Given a set $X$ and a subset $A$ of $X$, the **inclusion function** of $A$ in $X$ is the function $i_A\colon A \to X$ given by

$i_A(n) = n$

for every element $n$ of $X$ that belongs to $A$.

Every inclusion function is an injection, and every injection is isomorphic (in the slice category $Set/X$) to an inclusion function. In appropriate categories, it is common to analogously interpret monomorphisms or regular monomorphisms as inclusions of subobjects. One then speaks of **inclusion morphisms**.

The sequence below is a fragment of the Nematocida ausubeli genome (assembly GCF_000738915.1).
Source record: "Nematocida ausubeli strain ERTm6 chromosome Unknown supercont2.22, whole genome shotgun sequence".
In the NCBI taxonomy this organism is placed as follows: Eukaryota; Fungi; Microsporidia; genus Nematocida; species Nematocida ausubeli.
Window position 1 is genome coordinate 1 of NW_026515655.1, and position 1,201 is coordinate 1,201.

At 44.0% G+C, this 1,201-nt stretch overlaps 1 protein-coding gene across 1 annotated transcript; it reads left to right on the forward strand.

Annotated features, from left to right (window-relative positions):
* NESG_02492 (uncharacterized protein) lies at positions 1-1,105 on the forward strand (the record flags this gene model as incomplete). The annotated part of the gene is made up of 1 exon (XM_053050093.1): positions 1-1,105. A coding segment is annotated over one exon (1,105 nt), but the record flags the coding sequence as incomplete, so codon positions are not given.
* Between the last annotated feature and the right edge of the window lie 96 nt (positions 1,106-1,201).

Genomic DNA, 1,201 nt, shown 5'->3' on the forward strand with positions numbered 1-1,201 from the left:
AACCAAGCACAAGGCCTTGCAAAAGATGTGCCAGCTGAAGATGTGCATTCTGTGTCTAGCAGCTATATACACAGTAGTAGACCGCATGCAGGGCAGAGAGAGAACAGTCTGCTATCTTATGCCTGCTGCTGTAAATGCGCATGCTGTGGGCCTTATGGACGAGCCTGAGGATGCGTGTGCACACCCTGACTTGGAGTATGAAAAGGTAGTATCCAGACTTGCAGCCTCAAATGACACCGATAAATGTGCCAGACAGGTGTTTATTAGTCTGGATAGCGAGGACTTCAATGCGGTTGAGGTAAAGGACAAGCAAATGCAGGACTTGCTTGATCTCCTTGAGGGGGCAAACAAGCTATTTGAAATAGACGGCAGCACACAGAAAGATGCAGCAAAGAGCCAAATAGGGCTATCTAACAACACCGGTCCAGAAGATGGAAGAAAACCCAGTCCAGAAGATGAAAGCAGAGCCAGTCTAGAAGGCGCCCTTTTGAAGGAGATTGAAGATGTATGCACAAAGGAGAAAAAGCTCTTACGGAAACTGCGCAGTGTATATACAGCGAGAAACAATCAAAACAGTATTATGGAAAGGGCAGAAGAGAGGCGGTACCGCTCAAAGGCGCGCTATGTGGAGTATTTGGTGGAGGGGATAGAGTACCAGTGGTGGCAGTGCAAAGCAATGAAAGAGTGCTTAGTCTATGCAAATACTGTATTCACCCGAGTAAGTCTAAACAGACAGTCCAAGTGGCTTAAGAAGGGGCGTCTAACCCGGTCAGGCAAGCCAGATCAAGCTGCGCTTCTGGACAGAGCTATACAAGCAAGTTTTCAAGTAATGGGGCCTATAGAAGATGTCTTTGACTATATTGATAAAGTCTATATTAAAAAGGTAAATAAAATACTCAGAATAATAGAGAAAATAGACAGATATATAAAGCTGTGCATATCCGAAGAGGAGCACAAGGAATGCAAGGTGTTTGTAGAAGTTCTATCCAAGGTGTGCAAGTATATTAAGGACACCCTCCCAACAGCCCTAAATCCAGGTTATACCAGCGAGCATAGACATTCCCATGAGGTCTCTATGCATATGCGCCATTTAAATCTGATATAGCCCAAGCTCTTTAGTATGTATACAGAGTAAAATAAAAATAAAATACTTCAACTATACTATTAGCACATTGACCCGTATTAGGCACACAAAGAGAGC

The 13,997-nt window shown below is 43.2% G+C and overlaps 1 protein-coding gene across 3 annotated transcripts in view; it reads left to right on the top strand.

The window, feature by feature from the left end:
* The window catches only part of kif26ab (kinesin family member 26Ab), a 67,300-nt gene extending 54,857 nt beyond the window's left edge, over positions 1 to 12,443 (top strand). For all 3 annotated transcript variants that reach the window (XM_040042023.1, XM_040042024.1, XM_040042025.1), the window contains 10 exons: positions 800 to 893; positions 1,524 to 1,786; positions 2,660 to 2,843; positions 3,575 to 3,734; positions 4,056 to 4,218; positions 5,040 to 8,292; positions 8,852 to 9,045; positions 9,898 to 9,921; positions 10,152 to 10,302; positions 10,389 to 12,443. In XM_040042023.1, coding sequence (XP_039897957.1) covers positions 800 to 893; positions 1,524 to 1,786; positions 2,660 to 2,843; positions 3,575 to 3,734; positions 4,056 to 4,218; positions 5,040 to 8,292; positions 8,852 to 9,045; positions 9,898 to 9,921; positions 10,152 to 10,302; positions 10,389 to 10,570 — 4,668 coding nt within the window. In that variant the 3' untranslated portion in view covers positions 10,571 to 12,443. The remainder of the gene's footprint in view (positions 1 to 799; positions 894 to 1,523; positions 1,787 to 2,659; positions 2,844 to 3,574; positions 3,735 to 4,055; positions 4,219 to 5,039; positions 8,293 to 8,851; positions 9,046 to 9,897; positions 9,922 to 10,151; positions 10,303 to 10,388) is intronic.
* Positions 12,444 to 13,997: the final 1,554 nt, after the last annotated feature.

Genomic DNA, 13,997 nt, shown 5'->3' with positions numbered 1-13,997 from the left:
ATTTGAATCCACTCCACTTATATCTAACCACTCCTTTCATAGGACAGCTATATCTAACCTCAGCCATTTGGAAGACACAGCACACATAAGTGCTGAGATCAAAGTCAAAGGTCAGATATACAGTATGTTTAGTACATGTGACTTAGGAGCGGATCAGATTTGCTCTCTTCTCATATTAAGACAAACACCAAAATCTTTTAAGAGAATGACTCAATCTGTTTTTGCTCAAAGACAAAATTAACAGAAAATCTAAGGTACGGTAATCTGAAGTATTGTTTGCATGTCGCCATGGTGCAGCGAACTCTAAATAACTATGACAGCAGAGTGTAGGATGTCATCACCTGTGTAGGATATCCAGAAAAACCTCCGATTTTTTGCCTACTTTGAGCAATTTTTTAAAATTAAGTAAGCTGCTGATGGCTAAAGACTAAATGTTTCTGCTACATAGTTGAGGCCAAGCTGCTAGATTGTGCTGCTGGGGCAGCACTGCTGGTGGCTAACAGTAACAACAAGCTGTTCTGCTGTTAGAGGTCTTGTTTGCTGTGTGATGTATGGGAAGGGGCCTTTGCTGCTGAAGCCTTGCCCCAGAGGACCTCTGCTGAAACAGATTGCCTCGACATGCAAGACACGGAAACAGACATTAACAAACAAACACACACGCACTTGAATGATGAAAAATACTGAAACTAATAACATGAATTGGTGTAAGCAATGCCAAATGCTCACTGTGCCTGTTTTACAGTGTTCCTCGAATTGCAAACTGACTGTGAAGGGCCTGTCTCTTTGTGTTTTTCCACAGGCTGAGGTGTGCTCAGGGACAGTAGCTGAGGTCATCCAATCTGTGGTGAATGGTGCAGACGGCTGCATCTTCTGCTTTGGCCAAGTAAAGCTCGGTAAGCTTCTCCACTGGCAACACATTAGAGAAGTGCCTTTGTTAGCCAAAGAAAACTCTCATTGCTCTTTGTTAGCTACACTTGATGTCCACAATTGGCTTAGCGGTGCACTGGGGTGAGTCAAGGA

The inclusion function of $A$ in $X$ is the restriction to $A$ of the identity function on $X$. Conversely, the restriction to $A$ of any function $f\colon X \to Y$ is the composite of $f$ after the inclusion function:

$i_A = {{\id_X}|_A} ,$

${{f}|_A} = f \circ i_A .$

Last revised on August 9, 2010 at 21:46:21. See the history of this page for a list of all contributions to it.